- - Friday, October 3, 2014


There’s a silver lining in the bankruptcy filing of Stockton, Calif., and it could point the way to relief for hundreds of other cities. A federal bankruptcy judge ruled last week that the city could renegotiate the platinum-plated pension deals that sent the San Joaquin Valley city of 300,000 to the poorhouse.

Judge Christopher M. Klein in Sacramento declared that the public-sector pension program, known as Calpers, would have to get in line with every other creditor with a claim on the bankrupt city. Just because it’s a public worker union conveys no privilege.

The 1990s were good to Stockton, and the city fathers unwisely decided it would be a wise idea to “revitalize” the city with a spending spree. Money was spent for a new courthouse, housing, a marina on the San Joaquin River and publicly funded art.

Then California’s housing market tanked, taking property-tax revenue with it. The city was left under a mountain of debt, the largest share from municipal worker pensions, $29 million a year owed in payments to public-sector pensions.

Calpers, the public-sector pension system, argued that it is exempt from federal bankruptcy law because it’s effectively a part of the state government, and therefore its pensioners must cut to the front of the line, ahead of all other creditors whenever a city files for bankruptcy.

Not so fast, said Franklin Templeton Investments, which made a $36 million loan to the City of Stockton. The city’s restructuring plan allocated just $4 million out of what it owed to Franklin Templeton, while Calpers would get every cent due. Franklin Templeton sued, and Judge Klein agreed that this was not a fair deal. Stockton’s city fathers (and mothers) may not have the courage to restructure the overpriced pensions. City officials fret that employees might flee their plush digs if pensions are cut. This is unlikely, given that any cuts will be incremental, and not large enough to tempt well-compensated city employees to leave town. In this economy, where else can they get good jobs?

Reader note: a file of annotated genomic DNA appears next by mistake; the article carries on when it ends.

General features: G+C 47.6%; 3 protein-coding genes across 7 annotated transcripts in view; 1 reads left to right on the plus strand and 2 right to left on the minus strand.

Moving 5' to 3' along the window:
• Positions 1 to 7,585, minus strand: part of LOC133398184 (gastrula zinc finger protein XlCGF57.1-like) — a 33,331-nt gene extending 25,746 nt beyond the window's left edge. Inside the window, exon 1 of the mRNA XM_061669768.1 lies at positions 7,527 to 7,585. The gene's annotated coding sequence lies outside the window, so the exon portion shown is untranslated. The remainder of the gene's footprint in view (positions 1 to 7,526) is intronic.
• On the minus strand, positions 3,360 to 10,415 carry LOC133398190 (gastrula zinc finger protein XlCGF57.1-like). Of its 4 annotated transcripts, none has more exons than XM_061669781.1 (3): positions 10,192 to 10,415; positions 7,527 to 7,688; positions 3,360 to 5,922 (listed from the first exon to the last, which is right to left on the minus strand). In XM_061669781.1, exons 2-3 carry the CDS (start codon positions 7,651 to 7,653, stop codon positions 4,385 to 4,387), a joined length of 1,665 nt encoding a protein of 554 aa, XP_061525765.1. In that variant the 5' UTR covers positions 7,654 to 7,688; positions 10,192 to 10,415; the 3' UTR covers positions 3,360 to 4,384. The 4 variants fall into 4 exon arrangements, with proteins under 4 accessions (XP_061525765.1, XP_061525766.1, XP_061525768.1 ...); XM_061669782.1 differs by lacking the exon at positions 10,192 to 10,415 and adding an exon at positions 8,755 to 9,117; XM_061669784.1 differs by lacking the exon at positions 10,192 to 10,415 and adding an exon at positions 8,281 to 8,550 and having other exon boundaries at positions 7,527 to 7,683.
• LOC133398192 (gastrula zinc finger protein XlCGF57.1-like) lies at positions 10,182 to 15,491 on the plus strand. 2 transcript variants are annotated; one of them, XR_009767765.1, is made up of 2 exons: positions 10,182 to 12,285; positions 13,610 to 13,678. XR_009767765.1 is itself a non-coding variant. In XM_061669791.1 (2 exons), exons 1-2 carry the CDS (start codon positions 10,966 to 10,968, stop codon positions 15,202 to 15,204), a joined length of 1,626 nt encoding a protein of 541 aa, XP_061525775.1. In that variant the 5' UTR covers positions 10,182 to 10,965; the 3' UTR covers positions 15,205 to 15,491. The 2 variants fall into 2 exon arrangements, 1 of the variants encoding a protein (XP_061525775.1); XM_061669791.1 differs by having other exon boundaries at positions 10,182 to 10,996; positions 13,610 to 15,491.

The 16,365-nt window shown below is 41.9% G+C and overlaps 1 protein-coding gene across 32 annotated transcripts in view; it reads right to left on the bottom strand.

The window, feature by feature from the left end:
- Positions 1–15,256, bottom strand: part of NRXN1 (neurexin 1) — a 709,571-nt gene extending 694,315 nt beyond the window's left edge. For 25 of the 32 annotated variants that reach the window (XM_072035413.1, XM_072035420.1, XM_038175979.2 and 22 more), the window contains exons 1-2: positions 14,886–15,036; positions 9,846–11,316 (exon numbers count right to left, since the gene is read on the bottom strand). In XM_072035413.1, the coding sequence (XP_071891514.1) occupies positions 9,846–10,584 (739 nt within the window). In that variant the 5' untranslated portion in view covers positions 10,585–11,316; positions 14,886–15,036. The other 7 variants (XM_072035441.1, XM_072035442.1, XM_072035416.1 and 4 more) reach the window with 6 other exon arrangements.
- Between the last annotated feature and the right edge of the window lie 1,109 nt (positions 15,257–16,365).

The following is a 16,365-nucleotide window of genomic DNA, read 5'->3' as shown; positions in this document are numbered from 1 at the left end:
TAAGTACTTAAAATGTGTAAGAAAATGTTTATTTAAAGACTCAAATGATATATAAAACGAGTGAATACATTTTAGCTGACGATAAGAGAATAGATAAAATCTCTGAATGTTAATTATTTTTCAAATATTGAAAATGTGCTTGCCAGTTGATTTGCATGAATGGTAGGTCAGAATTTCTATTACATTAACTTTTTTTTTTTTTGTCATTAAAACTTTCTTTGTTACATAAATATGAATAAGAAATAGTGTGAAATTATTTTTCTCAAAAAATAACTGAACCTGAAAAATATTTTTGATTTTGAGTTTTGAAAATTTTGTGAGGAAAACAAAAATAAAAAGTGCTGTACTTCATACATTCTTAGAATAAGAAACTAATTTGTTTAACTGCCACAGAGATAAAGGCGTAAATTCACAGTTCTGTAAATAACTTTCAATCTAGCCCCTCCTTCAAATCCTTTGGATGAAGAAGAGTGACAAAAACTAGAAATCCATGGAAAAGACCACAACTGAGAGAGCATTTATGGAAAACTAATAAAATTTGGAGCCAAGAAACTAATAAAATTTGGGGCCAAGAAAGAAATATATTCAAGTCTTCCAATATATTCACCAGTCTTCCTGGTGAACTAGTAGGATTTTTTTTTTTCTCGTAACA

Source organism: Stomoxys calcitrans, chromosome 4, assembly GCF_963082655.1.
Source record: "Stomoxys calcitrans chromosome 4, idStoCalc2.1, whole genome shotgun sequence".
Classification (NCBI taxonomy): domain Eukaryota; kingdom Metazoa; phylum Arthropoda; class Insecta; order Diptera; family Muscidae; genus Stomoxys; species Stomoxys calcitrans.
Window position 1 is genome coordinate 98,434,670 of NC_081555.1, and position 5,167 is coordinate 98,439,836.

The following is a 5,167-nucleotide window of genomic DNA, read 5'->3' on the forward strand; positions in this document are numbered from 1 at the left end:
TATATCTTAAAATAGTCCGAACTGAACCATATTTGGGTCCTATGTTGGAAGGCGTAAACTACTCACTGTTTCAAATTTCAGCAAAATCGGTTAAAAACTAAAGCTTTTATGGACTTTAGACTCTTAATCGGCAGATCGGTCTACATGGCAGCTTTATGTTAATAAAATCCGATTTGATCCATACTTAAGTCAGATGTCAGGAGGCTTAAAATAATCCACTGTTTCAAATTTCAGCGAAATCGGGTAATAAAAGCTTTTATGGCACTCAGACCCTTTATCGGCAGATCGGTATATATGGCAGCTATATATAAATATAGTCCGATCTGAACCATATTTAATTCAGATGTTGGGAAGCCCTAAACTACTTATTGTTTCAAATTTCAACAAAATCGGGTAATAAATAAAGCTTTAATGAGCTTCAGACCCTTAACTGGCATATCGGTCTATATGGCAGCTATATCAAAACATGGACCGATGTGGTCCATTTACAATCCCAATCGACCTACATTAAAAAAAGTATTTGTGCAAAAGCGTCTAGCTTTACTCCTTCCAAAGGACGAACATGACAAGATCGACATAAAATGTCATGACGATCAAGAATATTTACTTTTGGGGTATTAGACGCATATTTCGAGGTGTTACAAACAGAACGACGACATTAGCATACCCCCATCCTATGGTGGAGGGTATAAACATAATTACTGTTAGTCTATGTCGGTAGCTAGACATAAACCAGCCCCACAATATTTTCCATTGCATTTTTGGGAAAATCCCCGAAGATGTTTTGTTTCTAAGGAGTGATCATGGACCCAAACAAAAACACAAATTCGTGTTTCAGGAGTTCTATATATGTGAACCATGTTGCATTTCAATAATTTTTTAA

Underfunded pensions are a widespread problem. The bankrupt cities of Stockton, Detroit and San Bernardino are no more than canaries in this coal mine. Judge Klein’s decision warns there’s a way out of the hole California has dug for itself, and it’s up to the politicians to find it.

Lavish pension packages are an easy promise for politicians to make, who naturally expect election-day gratitude from municipal employees. Creative accounting underestimates the burden, and, by the time anyone notices, they can’t afford the largesse, and the politicians are long gone, enjoying their own pensions. California taxpayers may not have to pay for promises that never should have been made in the first place.

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